On All Hallows’ Eve, certain Christians in some parts of the world visit graveyards to pray and place flowers and candles on the graves of their loved ones.

Though in life being protected against evil, punishment for the evil done or for the remaining sins, including unforgiven venial sins or forgiven mortal sins had to be undergone by the deceased by those spirits and devils who would temporarily torture the deceased to make him or her come to senses and to repent. Souls burdened by such sins must be purified before entering heaven, the dwelling place of God or the gods and the abode of the blessed dead, according to Catholic belief. The Catholic church also teaches that souls in purgatory may be aided by efforts of the living faithful through prayers, almsgiving, indulgences, and other works. In their teaching the curia from Rome saw an opportunity to gain a lot of money; They could enrich themselves by frightening the people with a damnation in hell or  in purgatory if they did not provided the church with enough gifts. To remember them enough of their duties to purify them and to guaranty themselves a place in heaven it was customary for criers dressed in black to parade the streets, ringing a bell of mournful sound and calling on all good Christians to remember the poor souls. “Souling”, the custom of baking and sharing soul cakes for all christened souls has been suggested as the origin of trick-or-treating. It was against this practice that Martin Luther protested. According to him and us God can not be bribed and it is not because people have lots of money they would receive a better place in God’s Kingdom if they pay more to the church. Poor people have as much chance or it could be even more easy to enter the Kingdom of God than those with a lot of wealth.

In many churches people were asked to give enough for the church to proof to God their faith. – Collecting the Offering in a Scottish Kirk by John Phillip

The existence of purgatory has been denied as unbiblical by Protestant churches and most Eastern Orthodox churches but many protestant denomination make their faithful afraid of hell; When the parishioners do not give enough to the church they perhaps would not come into a purgatory, but worse would (according to them) end up in hell were they would be burning and tortured for eternally. In many churches it is practice to go around in every service to collect money from the people present in church. when there is not enough money collected often they come to hear it next time with a sermon were is spoken of the necessary tithe (giving 10% of your gross income to the church)(from the old ordinal numeral in English, coming from a prehistoric West Germanic form *tehuntha-, formed from the cardinal numeral *tehun, “ten,” and the same ordinal suffix that survives in Modern English as -th) and the necessity to express their faith by giving enough to the church. They may claim it is based on tithing rules in the Bible were based on the Old Testament writings and habits, but forget that is was based specifically on the religious and social system of ancient Israel and on an agricultural economy before Jesus Christ installed the New Covenant. With the instalment of that covenant the old laws were made redundant. Lots of protestant teachers agree that the death of Christ made an end to the restrictions by the 613 laws which can be found in the Hebrew Bible or Old Testament. Also Messianic Christians do want to keep to the Sabbath rule and tithing, the requirements of Hebrews under the Old Covenant. But today they do not see it necessary to have circumcision, limitation of not eating pork or having kosher meals, or not mixing different natural fabrics (like not wearing wool and cotton together) so why, one might wonder, do pastors hit on this law of tithing as the one that should still be carried over? If people say they have to keep to the old laws than they must keep to all the old laws and can not just omit the ones which they consider not favourable for themselves.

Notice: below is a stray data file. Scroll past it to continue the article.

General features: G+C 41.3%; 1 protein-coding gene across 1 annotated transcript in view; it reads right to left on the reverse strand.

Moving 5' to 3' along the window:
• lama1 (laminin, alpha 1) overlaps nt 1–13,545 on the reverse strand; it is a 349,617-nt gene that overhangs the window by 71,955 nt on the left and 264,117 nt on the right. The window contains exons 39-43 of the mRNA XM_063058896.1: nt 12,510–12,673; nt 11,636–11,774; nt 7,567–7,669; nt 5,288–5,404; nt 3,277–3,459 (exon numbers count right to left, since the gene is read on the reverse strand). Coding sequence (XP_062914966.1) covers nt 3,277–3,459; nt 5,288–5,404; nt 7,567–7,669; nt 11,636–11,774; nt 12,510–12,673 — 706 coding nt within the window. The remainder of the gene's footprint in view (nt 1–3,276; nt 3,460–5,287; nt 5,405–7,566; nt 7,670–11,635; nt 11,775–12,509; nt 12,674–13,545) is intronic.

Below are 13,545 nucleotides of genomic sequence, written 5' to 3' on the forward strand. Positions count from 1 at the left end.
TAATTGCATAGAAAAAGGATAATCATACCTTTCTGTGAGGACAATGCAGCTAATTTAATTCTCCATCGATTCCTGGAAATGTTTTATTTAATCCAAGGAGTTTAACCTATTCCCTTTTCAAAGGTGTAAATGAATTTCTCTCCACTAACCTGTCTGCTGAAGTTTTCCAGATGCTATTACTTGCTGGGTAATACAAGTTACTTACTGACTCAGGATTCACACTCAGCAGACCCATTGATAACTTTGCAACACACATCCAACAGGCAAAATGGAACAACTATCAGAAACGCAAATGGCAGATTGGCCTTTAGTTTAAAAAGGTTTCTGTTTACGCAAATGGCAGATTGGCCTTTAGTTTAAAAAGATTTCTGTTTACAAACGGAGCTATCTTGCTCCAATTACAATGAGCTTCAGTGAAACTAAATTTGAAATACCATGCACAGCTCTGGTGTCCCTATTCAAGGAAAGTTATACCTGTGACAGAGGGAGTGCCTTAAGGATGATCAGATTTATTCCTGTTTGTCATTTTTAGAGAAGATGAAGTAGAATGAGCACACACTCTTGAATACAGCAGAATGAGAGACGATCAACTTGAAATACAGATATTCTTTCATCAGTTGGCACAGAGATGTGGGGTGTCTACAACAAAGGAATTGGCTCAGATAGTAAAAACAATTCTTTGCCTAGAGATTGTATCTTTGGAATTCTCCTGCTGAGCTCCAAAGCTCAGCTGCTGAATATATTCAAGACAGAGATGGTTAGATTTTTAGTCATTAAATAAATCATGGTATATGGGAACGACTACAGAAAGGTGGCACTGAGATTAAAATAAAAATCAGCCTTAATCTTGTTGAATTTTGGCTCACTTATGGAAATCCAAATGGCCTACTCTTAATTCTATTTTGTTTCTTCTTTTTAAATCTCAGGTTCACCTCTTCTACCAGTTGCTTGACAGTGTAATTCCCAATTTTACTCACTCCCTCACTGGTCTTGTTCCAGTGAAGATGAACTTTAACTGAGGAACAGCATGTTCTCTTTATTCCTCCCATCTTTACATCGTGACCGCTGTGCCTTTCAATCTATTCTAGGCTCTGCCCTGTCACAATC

A lot of Christian preachers by the protestant denominations, though they say not to believe in purgatory also preach a lot of the ‘catharsis‘ and pain which may come over people when they not tithe enough. some may say people do not to give the ten percent of their income (or money they gather from labour, investment) or production donated to a religious institution. Historically, one could pay a tithe in cash or in kind. In a few jurisdictions, tithes are enforced by law. More broadly, a tithe may refer to a religious donation, even if it is less than 10% of one’s income

The word purgatory as such, is not found in the Bible, though variations of katharsis, the Greek equivalent of purgatio, can be found (e.g., katharoi, Matt 5:8, and katharismou, 2 Pet. 1:9). Church fathers such as Augustine (354–430) found support for purgatory in 2 Maccabees 12:43–46, a passage (not considered canonical by Protestants) that mentions an expiatory sacrifice offered in the temple to atone for the sins of Jewish soldiers who died wearing pagan amulets. The inference is that there is expiation or means by which atonement is made for some sins after death.